Destroying brand value

Buick has been supposed to be a bit of a prestige brand. Now the headline of an ad in the Ottawa Sun, Feb. 26, p. 6:

Buick Allures for sale…Cheap!!

Heck, one could get the whole company…Cheap!!

As GM losses deepen, bankruptcy fears grow

By the way, Consumer Reports in its January 2009 issue (p. 51, not online) ranks the Allure (US Lacrosse) 20th out of 22 family sedans; only the Chrysler Sebring and Dodge Avenger are below it. And the Chevy Impala ranks 17th–Car and Driver review here. The Impala and the Buick are the only cars that GM now makes at Oshawa.
Damian earlier pointed out (first link in post) that the 2010 Buick looks a lot better than the current iteration. But it will be produced “at the Fairfax Assembly facility in Kansas City, Kan.”–not Oshawa. Meanwile, I can’t find anything definitive about the 2010 Impala.
Mark C.

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5 thoughts on “Destroying brand value

  1. GM turned down the CDN gov’ts first bailout offer and now wants an open-ended commitment to take over all of the union pension plan (approx 4.5 BB$ unfunded liability and growing). Even then Oshawa is a long way away from the rest of the GM manufacuring infrastructure so it has less than a 50% chance of being around two years from now operating as a GM plant (IMO).

  2. I’ve always liked Buicks. In my life, I’ve owned 3 Cadillacs, 1 Oldsmobile, and my last 2 vehicles were Buicks. I loved the Buicks. The Regal they used to make at Oshawa (stopped in 2004) were among the most reliable cars anywhere. Now that my wife and I are planning children, I plan to trade the sedan in on a new Enclave later this year–assuming GM is still around.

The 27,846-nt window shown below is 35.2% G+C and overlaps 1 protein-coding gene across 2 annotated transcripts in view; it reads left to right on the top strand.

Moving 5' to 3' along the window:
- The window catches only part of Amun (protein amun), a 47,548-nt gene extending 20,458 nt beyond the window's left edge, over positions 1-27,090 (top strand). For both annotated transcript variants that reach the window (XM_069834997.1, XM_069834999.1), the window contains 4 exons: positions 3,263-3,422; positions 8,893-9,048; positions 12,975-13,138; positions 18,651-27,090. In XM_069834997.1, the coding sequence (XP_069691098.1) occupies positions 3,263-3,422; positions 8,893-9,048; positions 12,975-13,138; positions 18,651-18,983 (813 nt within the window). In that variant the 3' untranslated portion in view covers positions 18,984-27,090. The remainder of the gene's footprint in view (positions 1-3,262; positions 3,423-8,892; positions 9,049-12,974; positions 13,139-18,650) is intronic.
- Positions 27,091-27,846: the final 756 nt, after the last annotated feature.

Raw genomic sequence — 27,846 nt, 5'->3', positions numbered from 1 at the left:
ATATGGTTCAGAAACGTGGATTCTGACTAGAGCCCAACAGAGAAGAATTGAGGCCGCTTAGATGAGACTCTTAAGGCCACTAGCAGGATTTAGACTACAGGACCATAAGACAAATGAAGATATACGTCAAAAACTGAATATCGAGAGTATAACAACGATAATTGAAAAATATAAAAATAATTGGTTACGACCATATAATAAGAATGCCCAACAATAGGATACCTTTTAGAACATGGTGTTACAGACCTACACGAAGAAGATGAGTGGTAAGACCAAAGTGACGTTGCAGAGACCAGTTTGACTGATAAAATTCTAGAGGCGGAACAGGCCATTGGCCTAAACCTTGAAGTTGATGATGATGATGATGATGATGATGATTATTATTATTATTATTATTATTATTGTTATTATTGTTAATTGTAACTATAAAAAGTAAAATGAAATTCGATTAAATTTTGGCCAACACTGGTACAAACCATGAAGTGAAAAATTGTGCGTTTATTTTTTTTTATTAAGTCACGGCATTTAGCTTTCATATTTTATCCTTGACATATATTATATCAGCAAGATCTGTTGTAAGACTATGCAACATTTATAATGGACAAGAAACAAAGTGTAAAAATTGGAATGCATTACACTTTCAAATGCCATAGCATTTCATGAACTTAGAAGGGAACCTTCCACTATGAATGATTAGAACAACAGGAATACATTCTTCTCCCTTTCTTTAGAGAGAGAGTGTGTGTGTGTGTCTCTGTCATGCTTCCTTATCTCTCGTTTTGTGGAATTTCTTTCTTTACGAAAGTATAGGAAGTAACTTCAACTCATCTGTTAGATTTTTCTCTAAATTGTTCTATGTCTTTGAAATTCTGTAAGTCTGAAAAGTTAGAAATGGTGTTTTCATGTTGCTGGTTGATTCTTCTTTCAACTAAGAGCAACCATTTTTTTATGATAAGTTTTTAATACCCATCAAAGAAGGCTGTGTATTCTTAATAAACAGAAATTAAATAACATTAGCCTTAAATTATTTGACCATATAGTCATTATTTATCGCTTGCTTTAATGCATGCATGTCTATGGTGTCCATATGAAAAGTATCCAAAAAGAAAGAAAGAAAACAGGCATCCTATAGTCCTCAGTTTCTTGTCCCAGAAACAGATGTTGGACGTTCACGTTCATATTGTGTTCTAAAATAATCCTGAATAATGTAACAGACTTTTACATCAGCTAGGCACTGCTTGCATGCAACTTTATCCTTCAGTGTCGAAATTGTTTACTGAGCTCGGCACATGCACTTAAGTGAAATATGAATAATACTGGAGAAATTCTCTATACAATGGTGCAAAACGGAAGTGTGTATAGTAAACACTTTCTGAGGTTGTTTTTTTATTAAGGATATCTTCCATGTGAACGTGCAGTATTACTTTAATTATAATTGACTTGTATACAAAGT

3. Gord:
    I would believe almost anything about GM and their “management”. Oshawa is GM’s most productive operation and one of the highest quality plants in North America – so let’s shut it down. IMO – the sooner GM goes into Chapter 11, the better.

  4. John:
    It’s not the plant it’s the pension liability. An Oshawa would be even more productive if it was non-union.

  5. Gord:
    An article a couple of years back in Autoblog stated there are something in the order of two GM retirees for every worker (this before the current layoffs). This was all due to GM’s loss of market share over the past thirty years. No doubt many of those retirees are not drawing full pensions having been laid off some time ago – but still.
    As for productivity, from the data I’ve seen this isn’t a material issue:
    “Overall, Toyota Motor Corp. outperformed the rest of the auto makers in manufacturing productivity, but Detroit’s three auto makers continued to close the productivity gap with their Japanese rivals.”
    “It took Toyota 29.93 labour hours to build components and assemble each vehicle.”
    “Nissan Motor Co., 2005’s most productive company, finished second at 29.97 hours, but Harbour Consulting had to estimate that figure because Nissan would not provide 2006 data.”
    “Honda Motor Co. finished third at 31.63 hours, followed by General Motors Corp. at 32.36 and DaimlerChrysler AG at 32.9, Harbour reported. Ford Motor Co. finished last at 35.1 hours, but that was nearly a 2 per cent improvement over 2005’s 35.8 hours.”
    “Mr. Harbour said the difference between the most and least productive companies last year was 5.17 hours, more than two hours better than the 7.33-hour gap in 2005. Yet the gap still is equal to about $300 per vehicle in favour of Toyota, the study said.”
    http://www.theglobeandmail.com/servlet/story/RTGAM.20070531.wprodrpt_staff0531/BNStory/robNews/
    A difference of 5 hours or $300 to build a car (and that is from best to worst) means little in the end. It really comes down to design, product development and managing the legacy cost issue.

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